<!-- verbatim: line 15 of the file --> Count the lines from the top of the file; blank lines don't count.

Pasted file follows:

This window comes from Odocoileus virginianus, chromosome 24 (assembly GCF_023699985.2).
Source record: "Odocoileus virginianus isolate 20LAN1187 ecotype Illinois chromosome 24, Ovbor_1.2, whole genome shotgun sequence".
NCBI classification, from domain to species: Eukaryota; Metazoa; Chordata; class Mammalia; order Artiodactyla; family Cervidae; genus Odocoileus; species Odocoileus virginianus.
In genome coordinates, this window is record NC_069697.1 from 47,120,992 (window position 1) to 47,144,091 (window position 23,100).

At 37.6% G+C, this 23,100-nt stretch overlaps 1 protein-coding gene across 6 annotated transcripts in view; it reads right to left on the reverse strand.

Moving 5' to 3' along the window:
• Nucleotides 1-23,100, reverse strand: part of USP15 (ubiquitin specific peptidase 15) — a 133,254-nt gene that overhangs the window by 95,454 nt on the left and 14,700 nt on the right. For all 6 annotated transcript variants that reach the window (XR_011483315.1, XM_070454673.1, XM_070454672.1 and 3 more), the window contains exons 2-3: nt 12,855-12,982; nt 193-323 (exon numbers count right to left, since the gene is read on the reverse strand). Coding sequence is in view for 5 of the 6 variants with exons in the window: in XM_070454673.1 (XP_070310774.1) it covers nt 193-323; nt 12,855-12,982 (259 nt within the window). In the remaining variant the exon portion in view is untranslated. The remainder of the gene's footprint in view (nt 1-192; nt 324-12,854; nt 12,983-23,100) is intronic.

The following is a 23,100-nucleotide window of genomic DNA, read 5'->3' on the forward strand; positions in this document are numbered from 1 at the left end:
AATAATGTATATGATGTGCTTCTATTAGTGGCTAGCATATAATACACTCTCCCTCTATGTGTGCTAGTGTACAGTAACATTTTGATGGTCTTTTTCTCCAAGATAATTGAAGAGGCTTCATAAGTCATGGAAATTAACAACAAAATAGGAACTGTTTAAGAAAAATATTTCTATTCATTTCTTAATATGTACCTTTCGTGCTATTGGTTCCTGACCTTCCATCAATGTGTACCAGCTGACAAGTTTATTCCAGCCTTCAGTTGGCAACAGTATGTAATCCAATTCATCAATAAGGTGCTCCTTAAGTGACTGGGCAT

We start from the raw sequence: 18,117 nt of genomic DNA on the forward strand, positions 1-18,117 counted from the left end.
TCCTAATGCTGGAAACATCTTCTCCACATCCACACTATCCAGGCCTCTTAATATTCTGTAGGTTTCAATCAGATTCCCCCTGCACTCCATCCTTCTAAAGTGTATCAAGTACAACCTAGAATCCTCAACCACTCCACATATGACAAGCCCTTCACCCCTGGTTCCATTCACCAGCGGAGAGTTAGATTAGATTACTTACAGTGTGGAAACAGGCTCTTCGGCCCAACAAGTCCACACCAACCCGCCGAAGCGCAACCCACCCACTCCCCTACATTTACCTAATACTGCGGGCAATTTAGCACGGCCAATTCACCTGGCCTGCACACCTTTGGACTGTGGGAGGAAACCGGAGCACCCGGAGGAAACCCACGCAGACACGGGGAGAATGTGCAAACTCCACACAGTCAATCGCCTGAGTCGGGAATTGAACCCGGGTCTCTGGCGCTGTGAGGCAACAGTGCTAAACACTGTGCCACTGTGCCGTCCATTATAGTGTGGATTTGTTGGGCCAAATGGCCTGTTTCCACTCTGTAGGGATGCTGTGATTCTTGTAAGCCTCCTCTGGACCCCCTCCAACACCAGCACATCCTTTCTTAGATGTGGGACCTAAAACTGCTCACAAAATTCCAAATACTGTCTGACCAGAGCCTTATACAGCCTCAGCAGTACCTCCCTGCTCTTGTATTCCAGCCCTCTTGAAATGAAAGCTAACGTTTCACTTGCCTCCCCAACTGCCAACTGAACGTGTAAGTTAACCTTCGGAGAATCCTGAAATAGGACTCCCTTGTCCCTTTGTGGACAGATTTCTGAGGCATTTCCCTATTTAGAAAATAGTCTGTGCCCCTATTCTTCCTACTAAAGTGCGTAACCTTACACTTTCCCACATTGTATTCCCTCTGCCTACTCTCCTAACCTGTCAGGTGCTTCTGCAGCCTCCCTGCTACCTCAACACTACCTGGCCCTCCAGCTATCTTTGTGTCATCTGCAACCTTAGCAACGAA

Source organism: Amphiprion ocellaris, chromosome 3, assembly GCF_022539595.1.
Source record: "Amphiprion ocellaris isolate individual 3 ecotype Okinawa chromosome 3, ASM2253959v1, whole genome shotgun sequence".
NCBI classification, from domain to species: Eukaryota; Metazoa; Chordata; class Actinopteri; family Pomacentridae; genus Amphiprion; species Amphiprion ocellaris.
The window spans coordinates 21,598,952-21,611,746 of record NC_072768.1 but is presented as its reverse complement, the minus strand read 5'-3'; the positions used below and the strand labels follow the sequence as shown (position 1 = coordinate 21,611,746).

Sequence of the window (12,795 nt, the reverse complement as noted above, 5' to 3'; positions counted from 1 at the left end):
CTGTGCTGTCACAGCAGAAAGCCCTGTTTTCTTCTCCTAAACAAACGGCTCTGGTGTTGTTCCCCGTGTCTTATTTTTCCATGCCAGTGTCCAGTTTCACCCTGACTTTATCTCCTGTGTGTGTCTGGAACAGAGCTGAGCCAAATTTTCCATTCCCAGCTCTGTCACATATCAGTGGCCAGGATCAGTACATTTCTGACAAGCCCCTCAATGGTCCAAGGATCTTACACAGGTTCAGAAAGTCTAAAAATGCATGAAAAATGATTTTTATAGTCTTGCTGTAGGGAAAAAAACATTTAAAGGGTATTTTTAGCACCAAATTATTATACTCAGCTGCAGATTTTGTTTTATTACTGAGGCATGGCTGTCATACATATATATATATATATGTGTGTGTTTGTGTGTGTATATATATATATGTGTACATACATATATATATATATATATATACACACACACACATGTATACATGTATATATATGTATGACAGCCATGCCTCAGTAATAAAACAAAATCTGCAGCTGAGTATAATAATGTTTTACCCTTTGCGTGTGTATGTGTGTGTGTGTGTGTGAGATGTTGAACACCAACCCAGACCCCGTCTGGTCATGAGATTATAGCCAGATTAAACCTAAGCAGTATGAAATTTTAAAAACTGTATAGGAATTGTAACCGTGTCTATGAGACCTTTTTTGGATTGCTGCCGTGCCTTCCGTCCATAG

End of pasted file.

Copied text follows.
The window spans coordinates 21,598,952-21,611,746 of record NC_072768.1 but is presented as its reverse complement, the minus strand read 5'-3'; the positions used below and the strand labels follow the sequence as shown (position 1 = coordinate 21,611,746).